The Long Road to Dark Valley — Part 1

A Question of Age

For Hester Jane Ervin, the road that led to Dark Valley (see Introduction to the series of articles here) began before her birth, in Hill County, TX, where her father, George W. Ervin, Robert E. Howard’s maternal grandfather, settled in 1866, at the end of the Secession War, leaving Tishomingo County, Mississippi, his home since 1839, 1841 or 1842, depending on the sources. The six feet one, gray-eyed “Colonel” Ervin (or Erwin) as he was nicknamed, had married Sarah Jane Martin (daughter of, probably, Thomas and Martha Esther [nee Mason] Martin [both abt. 1798, SC – after 1865, TX]).

Robert and Jane Ervin, G.W.’s parents, had sold their land in Tishomingo in 1851, eventually settling in Texas in 1859, which may explain G.W. Ervin’s decision to move to the Lone Star State.

Howard had a profound admiration for his grandfather’s exploits, a Confederate veteran (and, briefly, P.O.W., see photo on the left), a man who “rode for four years with Bedford Forrest,” “was accounted the strongest man in his regiment and one of the strongest men in Forrest’s command. He could cleave a man from shoulder to waist with a single stroke of his saber,” [he] “loaned money, dealt some in cattle; he bought a sheep ranch, but, in the midst of a cattle country, with hired men running it, it was not a success. He wandered over into western New Mexico and worked a silver mine not far from the Arizona line” where “old chief Geronimo once stole a bunch of [his] horses.” We have no reason to doubt any of these anecdotes, probably handed down the family (and perhaps exaggerated in the (re)telling(s),) with the exception of the New Mexico episode which smacks of the spurious and is quite likely an invention, given G.W. Ervin’s chronology (detailed in the next installment). But for a man as interested in genealogy as he was, Howard’s inability to present the correct chronology of his grandfather’s days in Texas with any accuracy is more than surprising. To Howard Phillips Lovecraft, he thus gave this highly melodramatic – and entirely imaginary – account of George W. Ervin’s departure from Dallas, in a ca. December 1930 letter:

Colonel Ervin once owned a great deal of property in what is now a very prosperous section of Dallas, and might have grown with the town, but for the whippoorwills. They almost drove him crazy with their incessant calling, and though he was a kindly man with beasts and birds, and killed men with less remorse than he killed animals, in a fit of passion one night, he shot three whippoorwills; it was flying in the face of tradition and he quickly regretted it, but the damage was done. According to legend, you know, human life must pay for the blood of a whippoorwill, and soon the Colonel’s family began to die, at the average of one a year, exactly as the old black people prophesied. He stuck it out five years and then, with five of his big family dead, he gave it up.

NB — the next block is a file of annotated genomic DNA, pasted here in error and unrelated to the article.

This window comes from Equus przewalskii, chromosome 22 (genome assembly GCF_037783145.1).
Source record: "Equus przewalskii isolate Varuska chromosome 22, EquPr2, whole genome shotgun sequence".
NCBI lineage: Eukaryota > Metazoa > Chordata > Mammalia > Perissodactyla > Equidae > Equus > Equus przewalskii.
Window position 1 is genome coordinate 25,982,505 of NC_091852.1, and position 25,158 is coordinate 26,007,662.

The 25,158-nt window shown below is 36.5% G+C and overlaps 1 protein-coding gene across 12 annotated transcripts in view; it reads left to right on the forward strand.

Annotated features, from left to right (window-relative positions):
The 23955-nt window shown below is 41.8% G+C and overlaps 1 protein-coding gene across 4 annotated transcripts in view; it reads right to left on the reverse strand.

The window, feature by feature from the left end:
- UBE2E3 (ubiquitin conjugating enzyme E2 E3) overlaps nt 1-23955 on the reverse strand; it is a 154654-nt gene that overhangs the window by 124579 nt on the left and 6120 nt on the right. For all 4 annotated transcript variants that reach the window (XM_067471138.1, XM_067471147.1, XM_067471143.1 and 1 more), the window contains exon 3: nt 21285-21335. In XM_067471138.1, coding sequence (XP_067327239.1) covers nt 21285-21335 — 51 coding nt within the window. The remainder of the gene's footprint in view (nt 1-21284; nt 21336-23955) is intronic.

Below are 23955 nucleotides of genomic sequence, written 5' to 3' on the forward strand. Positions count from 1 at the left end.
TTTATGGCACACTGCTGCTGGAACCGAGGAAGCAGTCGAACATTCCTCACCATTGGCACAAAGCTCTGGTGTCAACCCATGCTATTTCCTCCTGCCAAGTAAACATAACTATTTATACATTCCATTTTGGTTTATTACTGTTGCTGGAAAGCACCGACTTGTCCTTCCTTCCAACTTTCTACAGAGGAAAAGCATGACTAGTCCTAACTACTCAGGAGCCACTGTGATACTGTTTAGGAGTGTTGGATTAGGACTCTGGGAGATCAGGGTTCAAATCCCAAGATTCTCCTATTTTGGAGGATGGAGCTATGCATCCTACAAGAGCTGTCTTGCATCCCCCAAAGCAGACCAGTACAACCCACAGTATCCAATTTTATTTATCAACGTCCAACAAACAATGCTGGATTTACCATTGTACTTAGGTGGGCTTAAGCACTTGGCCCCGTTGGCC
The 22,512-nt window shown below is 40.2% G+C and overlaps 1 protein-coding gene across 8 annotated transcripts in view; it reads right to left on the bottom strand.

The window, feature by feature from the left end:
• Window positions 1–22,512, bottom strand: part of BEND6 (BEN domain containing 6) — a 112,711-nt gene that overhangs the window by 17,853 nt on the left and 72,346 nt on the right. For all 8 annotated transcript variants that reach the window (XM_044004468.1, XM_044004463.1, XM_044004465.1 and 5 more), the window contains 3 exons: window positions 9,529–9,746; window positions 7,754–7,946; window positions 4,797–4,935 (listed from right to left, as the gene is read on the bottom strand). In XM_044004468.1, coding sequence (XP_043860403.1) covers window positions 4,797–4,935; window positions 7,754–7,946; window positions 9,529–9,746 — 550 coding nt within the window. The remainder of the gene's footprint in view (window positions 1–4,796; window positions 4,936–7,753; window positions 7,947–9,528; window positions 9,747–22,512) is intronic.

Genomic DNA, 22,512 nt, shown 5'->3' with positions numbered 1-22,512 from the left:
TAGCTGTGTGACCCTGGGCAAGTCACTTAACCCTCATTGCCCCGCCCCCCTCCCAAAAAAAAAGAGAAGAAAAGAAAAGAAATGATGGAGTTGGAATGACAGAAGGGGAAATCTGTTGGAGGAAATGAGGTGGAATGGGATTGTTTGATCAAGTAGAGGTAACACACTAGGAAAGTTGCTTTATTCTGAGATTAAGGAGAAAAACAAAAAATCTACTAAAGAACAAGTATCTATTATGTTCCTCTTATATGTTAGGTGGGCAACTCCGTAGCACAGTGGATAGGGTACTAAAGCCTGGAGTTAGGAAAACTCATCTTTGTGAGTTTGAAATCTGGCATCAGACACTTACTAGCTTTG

His account in the semi-genealogical essay “The Wandering Years” (1933) is much more down-to-earth, but here again, there are several errors and almost nothing is correct in terms of chronology:

In 1866 [G.W. Ervin] came to Hill County, Texas. […. ] He was a planter, not a cattle man. […] He prospered on his broad rich lands. Children were born to him and his wife. There, in 1876, just three years after the last Comanche raid in Central Texas, my mother, Hester Jane Ervin, was born. But my grandfather, though he prospered, was restless, like most men of his time. He sold some of his land, gave the rest to settlers to build a town upon it. And with his family he moved on. He halted at Fayetteville, Arkansas, in the late ’70s, and opened a store. […] Colonel Ervin throve in his merchant adventure, but he did not stay there long. 1880 saw him back in Texas, on a farm in Denton County, which lies just north of Ft. Worth, and south of Red River. Thence he moved to Dallas. A boom town was on in Texas; cities were growing. The Colonel went into the real estate business, and was successful. But the low Trinity River land were unhealthful, and in 1884, he moved again, this time southwestward to Lampasas, in the cattle country.

The chronology of G.W. Ervin’s life in Texas as recounted by Howard is such a hopeless jumble that one can’t even begin to see how he could be so wrong, the more so with his mother living under the same roof as he. Unless she was the reason for this hopeless jumble…